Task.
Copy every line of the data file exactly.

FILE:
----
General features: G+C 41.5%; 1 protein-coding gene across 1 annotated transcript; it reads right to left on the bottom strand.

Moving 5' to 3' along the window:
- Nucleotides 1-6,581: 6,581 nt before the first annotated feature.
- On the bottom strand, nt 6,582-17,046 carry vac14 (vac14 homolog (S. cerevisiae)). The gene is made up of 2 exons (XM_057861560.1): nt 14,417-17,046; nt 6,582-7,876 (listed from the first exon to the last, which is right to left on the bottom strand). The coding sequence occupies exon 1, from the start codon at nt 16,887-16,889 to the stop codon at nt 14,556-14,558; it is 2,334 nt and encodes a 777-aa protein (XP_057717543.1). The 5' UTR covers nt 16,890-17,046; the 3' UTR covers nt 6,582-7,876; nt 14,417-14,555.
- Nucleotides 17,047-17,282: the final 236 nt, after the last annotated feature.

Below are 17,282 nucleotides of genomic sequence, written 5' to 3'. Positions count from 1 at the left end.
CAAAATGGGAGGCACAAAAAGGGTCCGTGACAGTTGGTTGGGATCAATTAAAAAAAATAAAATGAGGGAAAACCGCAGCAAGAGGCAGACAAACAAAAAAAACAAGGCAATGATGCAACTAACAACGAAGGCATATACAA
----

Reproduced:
General features: G+C 41.5%; 1 protein-coding gene across 1 annotated transcript; it reads right to left on the bottom strand.

Moving 5' to 3' along the window:
- Nucleotides 1-6,581: 6,581 nt before the first annotated feature.
- On the bottom strand, nt 6,582-17,046 carry vac14 (vac14 homolog (S. cerevisiae)). The gene is made up of 2 exons (XM_057861560.1): nt 14,417-17,046; nt 6,582-7,876 (listed from the first exon to the last, which is right to left on the bottom strand). The coding sequence occupies exon 1, from the start codon at nt 16,887-16,889 to the stop codon at nt 14,556-14,558; it is 2,334 nt and encodes a 777-aa protein (XP_057717543.1). The 5' UTR covers nt 16,890-17,046; the 3' UTR covers nt 6,582-7,876; nt 14,417-14,555.
- Nucleotides 17,047-17,282: the final 236 nt, after the last annotated feature.

Below are 17,282 nucleotides of genomic sequence, written 5' to 3'. Positions count from 1 at the left end.
CAAAATGGGAGGCACAAAAAGGGTCCGTGACAGTTGGTTGGGATCAATTAAAAAAAATAAAATGAGGGAAAACCGCAGCAAGAGGCAGACAAACAAAAAAAACAAGGCAATGATGCAACTAACAACGAAGGCATATACAA